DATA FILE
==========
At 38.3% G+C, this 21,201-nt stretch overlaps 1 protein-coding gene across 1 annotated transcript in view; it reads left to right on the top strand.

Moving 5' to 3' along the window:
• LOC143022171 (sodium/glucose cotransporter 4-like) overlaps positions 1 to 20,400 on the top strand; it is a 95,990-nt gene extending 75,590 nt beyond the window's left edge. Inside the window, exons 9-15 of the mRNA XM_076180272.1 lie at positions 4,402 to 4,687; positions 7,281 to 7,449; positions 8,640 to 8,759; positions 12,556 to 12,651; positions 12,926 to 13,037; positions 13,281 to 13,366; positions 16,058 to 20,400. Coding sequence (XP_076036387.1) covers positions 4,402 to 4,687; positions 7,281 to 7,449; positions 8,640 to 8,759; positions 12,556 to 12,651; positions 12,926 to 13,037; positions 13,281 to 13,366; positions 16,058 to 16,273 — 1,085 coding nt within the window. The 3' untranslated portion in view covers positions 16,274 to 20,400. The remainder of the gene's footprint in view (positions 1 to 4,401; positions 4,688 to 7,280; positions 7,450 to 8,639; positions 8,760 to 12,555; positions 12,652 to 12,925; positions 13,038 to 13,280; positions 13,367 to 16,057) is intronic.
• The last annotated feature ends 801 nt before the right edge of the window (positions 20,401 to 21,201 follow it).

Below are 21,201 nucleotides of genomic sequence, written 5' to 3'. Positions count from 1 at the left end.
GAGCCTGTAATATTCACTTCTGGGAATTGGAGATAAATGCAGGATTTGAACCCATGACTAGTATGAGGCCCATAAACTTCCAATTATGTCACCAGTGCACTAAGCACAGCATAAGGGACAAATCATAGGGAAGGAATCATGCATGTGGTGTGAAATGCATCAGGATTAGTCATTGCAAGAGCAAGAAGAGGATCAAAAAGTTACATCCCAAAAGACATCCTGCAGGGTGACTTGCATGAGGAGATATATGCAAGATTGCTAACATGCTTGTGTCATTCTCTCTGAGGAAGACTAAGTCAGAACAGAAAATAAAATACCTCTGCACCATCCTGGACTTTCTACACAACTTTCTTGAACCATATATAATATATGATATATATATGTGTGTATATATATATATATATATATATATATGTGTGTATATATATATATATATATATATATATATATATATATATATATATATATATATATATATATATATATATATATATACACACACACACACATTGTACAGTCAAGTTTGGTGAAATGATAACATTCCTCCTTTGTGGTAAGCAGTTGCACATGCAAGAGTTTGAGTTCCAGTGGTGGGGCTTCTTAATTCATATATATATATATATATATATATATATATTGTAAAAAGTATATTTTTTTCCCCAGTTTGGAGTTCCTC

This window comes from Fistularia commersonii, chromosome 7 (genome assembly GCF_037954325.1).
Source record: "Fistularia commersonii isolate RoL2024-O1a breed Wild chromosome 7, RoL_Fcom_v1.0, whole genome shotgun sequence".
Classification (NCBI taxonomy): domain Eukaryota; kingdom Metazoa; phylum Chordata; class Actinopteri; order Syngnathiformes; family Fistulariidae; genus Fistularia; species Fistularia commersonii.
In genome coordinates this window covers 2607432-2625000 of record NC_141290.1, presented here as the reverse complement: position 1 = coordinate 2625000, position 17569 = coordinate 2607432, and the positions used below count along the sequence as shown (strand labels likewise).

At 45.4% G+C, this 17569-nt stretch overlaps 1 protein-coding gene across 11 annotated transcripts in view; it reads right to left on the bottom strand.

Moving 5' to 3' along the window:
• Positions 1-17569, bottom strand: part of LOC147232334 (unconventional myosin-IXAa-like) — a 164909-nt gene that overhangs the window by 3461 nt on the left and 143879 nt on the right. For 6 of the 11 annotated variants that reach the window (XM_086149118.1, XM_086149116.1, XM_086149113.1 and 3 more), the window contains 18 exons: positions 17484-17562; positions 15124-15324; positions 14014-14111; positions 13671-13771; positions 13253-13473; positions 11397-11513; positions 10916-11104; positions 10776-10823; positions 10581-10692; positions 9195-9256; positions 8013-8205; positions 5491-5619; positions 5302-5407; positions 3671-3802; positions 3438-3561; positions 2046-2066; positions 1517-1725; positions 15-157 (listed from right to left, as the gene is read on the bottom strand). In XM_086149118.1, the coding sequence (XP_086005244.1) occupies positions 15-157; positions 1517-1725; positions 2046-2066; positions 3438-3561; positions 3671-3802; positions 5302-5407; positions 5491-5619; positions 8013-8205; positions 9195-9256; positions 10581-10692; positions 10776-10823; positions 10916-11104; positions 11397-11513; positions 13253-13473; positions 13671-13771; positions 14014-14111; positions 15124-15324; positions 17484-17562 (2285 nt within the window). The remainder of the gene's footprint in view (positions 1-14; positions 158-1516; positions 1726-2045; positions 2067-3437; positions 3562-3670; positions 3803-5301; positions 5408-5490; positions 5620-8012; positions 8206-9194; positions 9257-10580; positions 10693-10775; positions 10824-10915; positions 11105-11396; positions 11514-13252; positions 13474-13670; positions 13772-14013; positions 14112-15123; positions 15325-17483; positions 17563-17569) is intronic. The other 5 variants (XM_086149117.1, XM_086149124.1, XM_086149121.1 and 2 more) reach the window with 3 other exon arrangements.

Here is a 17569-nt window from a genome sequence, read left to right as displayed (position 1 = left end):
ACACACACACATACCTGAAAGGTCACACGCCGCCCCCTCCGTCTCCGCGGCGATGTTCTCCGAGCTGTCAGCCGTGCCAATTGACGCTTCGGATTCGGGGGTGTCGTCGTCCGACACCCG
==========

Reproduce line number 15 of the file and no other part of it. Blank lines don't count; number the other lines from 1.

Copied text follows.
ACACACACACATACCTGAAAGGTCACACGCCGCCCCCTCCGTCTCCGCGGCGATGTTCTCCGAGCTGTCAGCCGTGCCAATTGACGCTTCGGATTCGGGGGTGTCGTCGTCCGACACCCG